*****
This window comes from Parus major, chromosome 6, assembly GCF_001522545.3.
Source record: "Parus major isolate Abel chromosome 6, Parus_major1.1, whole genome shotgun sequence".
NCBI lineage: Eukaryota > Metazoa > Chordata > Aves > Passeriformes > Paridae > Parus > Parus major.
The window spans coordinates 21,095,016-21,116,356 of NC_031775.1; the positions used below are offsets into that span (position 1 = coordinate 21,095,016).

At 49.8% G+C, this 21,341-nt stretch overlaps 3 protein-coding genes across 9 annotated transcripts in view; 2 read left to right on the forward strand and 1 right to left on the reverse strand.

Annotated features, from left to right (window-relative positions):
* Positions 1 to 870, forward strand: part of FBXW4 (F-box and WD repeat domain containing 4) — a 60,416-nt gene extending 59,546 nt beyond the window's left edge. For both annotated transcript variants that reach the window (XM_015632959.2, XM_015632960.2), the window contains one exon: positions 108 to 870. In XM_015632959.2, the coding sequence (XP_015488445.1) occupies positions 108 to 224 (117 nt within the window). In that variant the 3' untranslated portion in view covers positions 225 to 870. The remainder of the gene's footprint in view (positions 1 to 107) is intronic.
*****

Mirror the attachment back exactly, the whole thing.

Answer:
This window comes from Parus major, chromosome 6, assembly GCF_001522545.3.
Source record: "Parus major isolate Abel chromosome 6, Parus_major1.1, whole genome shotgun sequence".
NCBI lineage: Eukaryota > Metazoa > Chordata > Aves > Passeriformes > Paridae > Parus > Parus major.
The window spans coordinates 21,095,016-21,116,356 of NC_031775.1; the positions used below are offsets into that span (position 1 = coordinate 21,095,016).

At 49.8% G+C, this 21,341-nt stretch overlaps 3 protein-coding genes across 9 annotated transcripts in view; 2 read left to right on the forward strand and 1 right to left on the reverse strand.

Annotated features, from left to right (window-relative positions):
* Positions 1 to 870, forward strand: part of FBXW4 (F-box and WD repeat domain containing 4) — a 60,416-nt gene extending 59,546 nt beyond the window's left edge. For both annotated transcript variants that reach the window (XM_015632959.2, XM_015632960.2), the window contains one exon: positions 108 to 870. In XM_015632959.2, the coding sequence (XP_015488445.1) occupies positions 108 to 224 (117 nt within the window). In that variant the 3' untranslated portion in view covers positions 225 to 870. The remainder of the gene's footprint in view (positions 1 to 107) is intronic.